The Alfa Romeo Navajo was a wedge-shaped 1970s dreamcatcher
That not one of the six one-off concept cars built on the underpinnings of Alfa Romeo’s Tipo 33 Stradale has aged half as well as the outrageously alluring original is certainly telling of Franco Scaglione’s genius.
But while few would argue that the Italian wunderkind’s pièce de résistance is not among automotive history’s most beautiful pieces of design, by no means do the aforementioned prototypes, constructed by the likes of Pininfarina, Italdesign and Bertone, deserve to be glossed over.
Carabo, Iguana, Cuneo, Speciale, Roadster and Navajo. They’re all names rooted in what is perhaps the most ambitious, outlandish and evocative periods of automotive design – a time when venerable Italian carrozzerie ruled the world and no idea was deemed too farfetched.
Sure, Scaglione’s slender and sensual yet positively powerful Tipo 33 Stradale from 1967 was judged to perfection. But change was afoot in the industry and given than not even the quasi-road car’s sheer beauty could convince customers to part with the eye-watering 9.75m lire for which Alfa was asking, six of the mere 18 cars built were instead sent to various studios to serve as platforms for wild design studies.
The transformations of the motorsport-derived Tipo 33 chassis were in line with the emerging aesthetic trends of the time, the most prominent of which was the transition from round, voluptuous curves to space-age sharp edges and flat panels. And we reckon the most ‘out there’ of is the bunch is the last: the Alfa Romeo Navajo by Bertone.
Introduced in 1976, by which time the Tipo 33 Stradale was all but obsolete, the Navajo looks like it came straight from Buck Rogers’ 25th-century world. If the concepts of the wedge era were beginning to look derivative by this point, Nuccio Bertone unsurprisingly pushed the envelope once again with the Navajo.
Named after the Native American tribe, the Navajo boasted sporty glass-fibre coupé bodywork that took the previously in-vogue wedge profile and applied the latest aerodynamic principles. If the Lancia Stratos and Alfa Romeo Carabo could be described as even a tiny bit curvy, the Navajo was strictly straight-edged.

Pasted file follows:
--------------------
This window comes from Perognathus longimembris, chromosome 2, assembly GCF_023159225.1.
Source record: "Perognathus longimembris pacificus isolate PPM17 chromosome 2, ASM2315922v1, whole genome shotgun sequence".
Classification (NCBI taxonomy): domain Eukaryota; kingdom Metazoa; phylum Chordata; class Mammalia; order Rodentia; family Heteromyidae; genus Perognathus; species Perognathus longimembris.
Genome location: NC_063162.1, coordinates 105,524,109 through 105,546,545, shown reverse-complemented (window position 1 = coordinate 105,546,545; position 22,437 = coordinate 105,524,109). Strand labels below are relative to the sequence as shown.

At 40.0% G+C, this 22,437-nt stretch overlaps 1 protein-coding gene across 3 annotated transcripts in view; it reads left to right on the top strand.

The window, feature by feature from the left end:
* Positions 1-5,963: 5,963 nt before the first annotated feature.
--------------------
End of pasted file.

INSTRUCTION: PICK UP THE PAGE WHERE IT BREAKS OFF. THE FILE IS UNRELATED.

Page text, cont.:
Cutting-edge ‘active’ spoilers complemented the tapered body at the front and rear, and not one but two rear trapezoid wings were fitted, designed to draw hot air away from the 2.0-litre V8, which revs to a dizzying 8,800rpm and kicks out 220HP – ample when you consider the entire car weighed just 870kg.
If the conventionally opening doors were unusual for a creation of Bertone’s, the visual exuberance was restored with the pop-up headlights that emerged not from the bonnet but the wings.
Perhaps the Navajo’s greatest party trick is that its Battlestar Galactica body (doesn’t it resemble a Colonial Viper?) is deceptively small. While Bertone actually lengthened the competition-derived tubular chassis for the sake of interior comfort, the entire car is still shorter than a modern Mini Cooper. And measuring 41-inches tall, it’s also barely waist height.
After its motor show circuit was complete, the Navajo, like the other Tipo 33-based concepts, was duly retired to Alfa Romeo’s museum collection, where it remains to this day. It now stands as a tribute to Bertone’s perseverance and relentless quest to innovate.
It’s fair to say the design trends he pioneered in the late-1960s and early-1970s had been and gone by the time he turned his attention to the Navajo. Yet, in the looming dawn of the 1980s, he engineered avant-garde aerodynamic solutions that were genuinely novel and still captured the imagination of the public and experts alike.
So what if it’s about as far as is comprehensibly possible from Scaglione’s sultry Stradale? It’s equally worthy of its spot in the museum – a truly fascinating footnote in the history of two legendary brands, at a time when the automotive landscape was undergoing yet another seismic shift. We love it.
Photos: Kevin van Campenhout © 2020